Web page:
Gacaca, Living Together Again In Rwanda?

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Gacaca, Living Together Again In Rwanda?
Gacaca screenshot.jpg
Screenshot depicting a Rwandan man testifying before a Gacaca court.
Directed by Anne Aghion
Produced by Philip Brooks
Laurent Bocahut
Anne Aghion
Edited by Nadia Ben Rachid
Distributed by Dominant 7, Gacaca Productions, and Planète
Release date
  • 2002 (2002)
Running time
55 minutes
Country Rwanda
Language Kinyarwanda with English subtitles

Gacaca, Living Together Again In Rwanda? is the first documentary film in a trilogy by Anne Aghion examining the aftermath of the Rwandan Genocide. Directed by Anne Aghion and produced by Dominant 7, Gacaca Productions, and Planète, this 2002 film won UNESCO's Fellini Prize.[1][2] Filmed in Rwanda, the language of Gacaca is Kinyarwanda with English subtitles.[3] In Kinyarwanda, gacaca means "grass", which was the location of the reparation trials in Rwanda.[4]

Plot[edit]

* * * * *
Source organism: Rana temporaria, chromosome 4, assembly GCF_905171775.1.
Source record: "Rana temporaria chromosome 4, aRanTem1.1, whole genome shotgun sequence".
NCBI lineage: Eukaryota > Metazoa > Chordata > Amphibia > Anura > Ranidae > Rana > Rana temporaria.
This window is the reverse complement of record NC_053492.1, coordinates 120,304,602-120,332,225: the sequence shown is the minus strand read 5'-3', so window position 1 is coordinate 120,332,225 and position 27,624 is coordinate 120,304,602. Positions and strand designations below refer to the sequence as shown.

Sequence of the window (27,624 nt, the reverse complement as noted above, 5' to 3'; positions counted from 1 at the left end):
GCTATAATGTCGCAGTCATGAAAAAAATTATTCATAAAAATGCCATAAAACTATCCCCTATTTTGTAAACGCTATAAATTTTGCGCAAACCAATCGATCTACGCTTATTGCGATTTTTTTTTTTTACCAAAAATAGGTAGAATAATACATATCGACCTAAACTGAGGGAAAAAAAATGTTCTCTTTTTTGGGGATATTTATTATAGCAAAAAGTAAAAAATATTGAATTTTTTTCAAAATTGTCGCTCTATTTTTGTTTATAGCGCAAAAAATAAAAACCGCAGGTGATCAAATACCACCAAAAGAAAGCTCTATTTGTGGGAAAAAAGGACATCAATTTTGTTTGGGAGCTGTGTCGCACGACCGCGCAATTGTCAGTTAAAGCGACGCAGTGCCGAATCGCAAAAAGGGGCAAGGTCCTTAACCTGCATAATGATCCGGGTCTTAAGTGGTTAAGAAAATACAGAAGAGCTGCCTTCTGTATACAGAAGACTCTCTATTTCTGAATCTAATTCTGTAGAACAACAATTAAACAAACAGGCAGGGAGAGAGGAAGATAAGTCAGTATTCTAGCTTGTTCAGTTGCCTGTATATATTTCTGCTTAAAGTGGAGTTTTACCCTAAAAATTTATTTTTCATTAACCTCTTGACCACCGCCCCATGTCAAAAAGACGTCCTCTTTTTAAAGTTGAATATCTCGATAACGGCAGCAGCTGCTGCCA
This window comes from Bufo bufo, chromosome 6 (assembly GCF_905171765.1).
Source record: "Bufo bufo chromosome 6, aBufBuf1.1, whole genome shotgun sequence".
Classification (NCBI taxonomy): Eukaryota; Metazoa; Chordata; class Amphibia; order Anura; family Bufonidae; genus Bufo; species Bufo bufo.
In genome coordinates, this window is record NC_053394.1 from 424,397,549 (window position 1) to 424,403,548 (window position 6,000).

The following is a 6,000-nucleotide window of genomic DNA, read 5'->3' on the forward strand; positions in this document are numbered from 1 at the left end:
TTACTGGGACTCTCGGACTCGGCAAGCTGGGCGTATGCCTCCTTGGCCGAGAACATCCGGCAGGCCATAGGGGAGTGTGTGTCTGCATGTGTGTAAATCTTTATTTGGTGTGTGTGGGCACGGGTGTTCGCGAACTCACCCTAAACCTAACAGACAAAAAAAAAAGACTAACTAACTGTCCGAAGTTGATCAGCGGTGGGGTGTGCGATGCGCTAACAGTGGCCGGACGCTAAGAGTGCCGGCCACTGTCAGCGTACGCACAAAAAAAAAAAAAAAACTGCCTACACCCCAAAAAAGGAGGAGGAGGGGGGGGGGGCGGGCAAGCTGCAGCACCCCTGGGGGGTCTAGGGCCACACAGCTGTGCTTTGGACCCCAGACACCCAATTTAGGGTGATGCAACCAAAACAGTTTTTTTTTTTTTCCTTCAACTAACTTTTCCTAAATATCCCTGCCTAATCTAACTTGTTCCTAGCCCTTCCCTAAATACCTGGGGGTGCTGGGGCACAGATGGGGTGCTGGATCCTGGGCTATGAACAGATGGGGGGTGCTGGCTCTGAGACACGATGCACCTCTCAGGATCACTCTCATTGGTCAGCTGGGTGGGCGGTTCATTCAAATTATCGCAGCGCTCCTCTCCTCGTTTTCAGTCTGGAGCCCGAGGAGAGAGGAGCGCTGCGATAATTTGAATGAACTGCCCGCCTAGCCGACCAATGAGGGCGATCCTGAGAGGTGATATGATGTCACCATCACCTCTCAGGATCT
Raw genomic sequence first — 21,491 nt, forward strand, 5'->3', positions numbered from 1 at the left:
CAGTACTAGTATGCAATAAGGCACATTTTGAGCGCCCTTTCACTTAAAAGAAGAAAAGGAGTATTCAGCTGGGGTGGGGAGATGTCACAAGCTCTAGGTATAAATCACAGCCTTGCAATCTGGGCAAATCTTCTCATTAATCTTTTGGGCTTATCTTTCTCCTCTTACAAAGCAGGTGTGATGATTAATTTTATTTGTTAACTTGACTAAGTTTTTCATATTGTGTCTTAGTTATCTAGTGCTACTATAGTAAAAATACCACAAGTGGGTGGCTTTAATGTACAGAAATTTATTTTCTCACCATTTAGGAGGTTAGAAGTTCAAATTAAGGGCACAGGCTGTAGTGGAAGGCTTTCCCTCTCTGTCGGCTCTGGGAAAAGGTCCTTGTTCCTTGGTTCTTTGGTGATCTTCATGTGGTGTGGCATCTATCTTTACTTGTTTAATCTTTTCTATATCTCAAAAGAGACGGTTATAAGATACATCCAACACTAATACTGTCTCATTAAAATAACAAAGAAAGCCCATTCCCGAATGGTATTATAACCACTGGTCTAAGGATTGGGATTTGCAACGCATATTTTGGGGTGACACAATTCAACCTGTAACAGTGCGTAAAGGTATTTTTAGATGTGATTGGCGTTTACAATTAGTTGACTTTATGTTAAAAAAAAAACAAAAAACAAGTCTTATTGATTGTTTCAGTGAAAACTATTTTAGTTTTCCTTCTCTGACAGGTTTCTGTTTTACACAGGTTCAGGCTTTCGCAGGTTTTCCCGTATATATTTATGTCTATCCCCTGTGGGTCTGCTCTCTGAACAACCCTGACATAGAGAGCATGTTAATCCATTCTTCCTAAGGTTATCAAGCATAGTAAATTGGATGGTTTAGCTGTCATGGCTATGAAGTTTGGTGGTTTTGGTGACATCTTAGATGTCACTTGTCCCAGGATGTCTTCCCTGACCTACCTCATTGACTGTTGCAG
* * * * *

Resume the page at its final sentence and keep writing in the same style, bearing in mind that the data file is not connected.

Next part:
The first film in this award-winning trilogy ventures into the rural heart of Rwanda. Follow the first steps in one of the world’s boldest experiments in reconciliation: the Gacaca (Ga-CHA-cha) Tribunals. These are a new form of citizen-based justice aimed at unifying this country of 8 million people after the 1994 genocide which claimed over 800,000 lives in 100 days. While world attention is focused on the unfolding procedures, award-winning documentarian Anne Aghion bypasses the usual interviews with politicians and international aid workers, skips the statistics, and goes directly to the emotional core of the story, talking one-on-one with survivors and accused killers alike. In this powerful, compassionate and insightful film, with almost no narration, and using only original footage, she captures first-hand how ordinary people struggle to find a future after cataclysm.

References[edit]

  1. ^ "In Rwanda We Say…The Family That Does Not Speak Dies". UNAFF. 2004. Retrieved 2008-07-30.
  2. ^ "Gacaca, Living Together Again in Rwanda?". Prevent Genocide International. 2005-09-21. Retrieved 2008-07-30.
  3. ^ "The 2003 Human Rights Watch International Film Festival". Human Rights Watch. 2003. Retrieved 2008-07-30.
  4. ^ Ramsey, Nancy (2003-04-24). "Filming Rwandans' Efforts To Heal". The New York Times. Retrieved 2008-07-30.

External links[edit]